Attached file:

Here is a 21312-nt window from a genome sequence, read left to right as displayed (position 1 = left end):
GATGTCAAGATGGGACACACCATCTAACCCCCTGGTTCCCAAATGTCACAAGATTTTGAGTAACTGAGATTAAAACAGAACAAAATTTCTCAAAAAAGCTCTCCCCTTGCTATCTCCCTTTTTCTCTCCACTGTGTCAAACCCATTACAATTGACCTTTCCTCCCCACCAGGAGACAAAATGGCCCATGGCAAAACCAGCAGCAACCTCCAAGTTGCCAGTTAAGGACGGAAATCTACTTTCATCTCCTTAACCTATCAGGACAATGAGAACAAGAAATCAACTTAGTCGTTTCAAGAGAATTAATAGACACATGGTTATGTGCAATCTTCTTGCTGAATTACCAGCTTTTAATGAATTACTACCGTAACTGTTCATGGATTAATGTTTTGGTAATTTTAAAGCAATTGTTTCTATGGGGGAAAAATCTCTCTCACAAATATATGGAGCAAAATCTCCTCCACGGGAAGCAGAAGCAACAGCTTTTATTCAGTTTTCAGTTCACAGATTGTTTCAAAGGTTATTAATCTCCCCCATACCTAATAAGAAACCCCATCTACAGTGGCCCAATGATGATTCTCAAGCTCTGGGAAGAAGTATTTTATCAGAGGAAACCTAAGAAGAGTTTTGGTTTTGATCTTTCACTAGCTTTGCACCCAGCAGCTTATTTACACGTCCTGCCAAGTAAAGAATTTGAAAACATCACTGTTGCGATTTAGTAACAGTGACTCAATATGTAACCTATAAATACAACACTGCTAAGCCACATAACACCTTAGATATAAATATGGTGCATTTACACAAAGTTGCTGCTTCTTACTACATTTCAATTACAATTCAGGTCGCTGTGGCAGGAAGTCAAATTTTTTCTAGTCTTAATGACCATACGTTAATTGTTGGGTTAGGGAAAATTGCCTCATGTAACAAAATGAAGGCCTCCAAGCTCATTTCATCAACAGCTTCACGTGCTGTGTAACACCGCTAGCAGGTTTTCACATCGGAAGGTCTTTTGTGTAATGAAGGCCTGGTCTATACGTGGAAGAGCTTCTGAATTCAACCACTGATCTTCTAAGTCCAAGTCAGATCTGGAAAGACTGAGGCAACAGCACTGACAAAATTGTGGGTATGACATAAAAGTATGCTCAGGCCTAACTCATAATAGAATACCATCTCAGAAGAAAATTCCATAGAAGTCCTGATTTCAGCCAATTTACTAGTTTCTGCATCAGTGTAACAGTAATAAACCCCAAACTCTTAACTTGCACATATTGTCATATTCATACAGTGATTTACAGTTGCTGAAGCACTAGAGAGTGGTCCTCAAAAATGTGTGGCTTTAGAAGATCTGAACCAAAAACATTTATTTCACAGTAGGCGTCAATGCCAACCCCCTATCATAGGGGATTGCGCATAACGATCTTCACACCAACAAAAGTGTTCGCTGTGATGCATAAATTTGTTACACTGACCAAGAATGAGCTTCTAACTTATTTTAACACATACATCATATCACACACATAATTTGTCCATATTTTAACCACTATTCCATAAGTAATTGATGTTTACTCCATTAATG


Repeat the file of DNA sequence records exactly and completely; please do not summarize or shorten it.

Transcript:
Here is a 21312-nt window from a genome sequence, read left to right as displayed (position 1 = left end):
GATGTCAAGATGGGACACACCATCTAACCCCCTGGTTCCCAAATGTCACAAGATTTTGAGTAACTGAGATTAAAACAGAACAAAATTTCTCAAAAAAGCTCTCCCCTTGCTATCTCCCTTTTTCTCTCCACTGTGTCAAACCCATTACAATTGACCTTTCCTCCCCACCAGGAGACAAAATGGCCCATGGCAAAACCAGCAGCAACCTCCAAGTTGCCAGTTAAGGACGGAAATCTACTTTCATCTCCTTAACCTATCAGGACAATGAGAACAAGAAATCAACTTAGTCGTTTCAAGAGAATTAATAGACACATGGTTATGTGCAATCTTCTTGCTGAATTACCAGCTTTTAATGAATTACTACCGTAACTGTTCATGGATTAATGTTTTGGTAATTTTAAAGCAATTGTTTCTATGGGGGAAAAATCTCTCTCACAAATATATGGAGCAAAATCTCCTCCACGGGAAGCAGAAGCAACAGCTTTTATTCAGTTTTCAGTTCACAGATTGTTTCAAAGGTTATTAATCTCCCCCATACCTAATAAGAAACCCCATCTACAGTGGCCCAATGATGATTCTCAAGCTCTGGGAAGAAGTATTTTATCAGAGGAAACCTAAGAAGAGTTTTGGTTTTGATCTTTCACTAGCTTTGCACCCAGCAGCTTATTTACACGTCCTGCCAAGTAAAGAATTTGAAAACATCACTGTTGCGATTTAGTAACAGTGACTCAATATGTAACCTATAAATACAACACTGCTAAGCCACATAACACCTTAGATATAAATATGGTGCATTTACACAAAGTTGCTGCTTCTTACTACATTTCAATTACAATTCAGGTCGCTGTGGCAGGAAGTCAAATTTTTTCTAGTCTTAATGACCATACGTTAATTGTTGGGTTAGGGAAAATTGCCTCATGTAACAAAATGAAGGCCTCCAAGCTCATTTCATCAACAGCTTCACGTGCTGTGTAACACCGCTAGCAGGTTTTCACATCGGAAGGTCTTTTGTGTAATGAAGGCCTGGTCTATACGTGGAAGAGCTTCTGAATTCAACCACTGATCTTCTAAGTCCAAGTCAGATCTGGAAAGACTGAGGCAACAGCACTGACAAAATTGTGGGTATGACATAAAAGTATGCTCAGGCCTAACTCATAATAGAATACCATCTCAGAAGAAAATTCCATAGAAGTCCTGATTTCAGCCAATTTACTAGTTTCTGCATCAGTGTAACAGTAATAAACCCCAAACTCTTAACTTGCACATATTGTCATATTCATACAGTGATTTACAGTTGCTGAAGCACTAGAGAGTGGTCCTCAAAAATGTGTGGCTTTAGAAGATCTGAACCAAAAACATTTATTTCACAGTAGGCGTCAATGCCAACCCCCTATCATAGGGGATTGCGCATAACGATCTTCACACCAACAAAAGTGTTCGCTGTGATGCATAAATTTGTTACACTGACCAAGAATGAGCTTCTAACTTATTTTAACACATACATCATATCACACACATAATTTGTCCATATTTTAACCACTATTCCATAAGTAATTGATGTTTACTCCATTAATG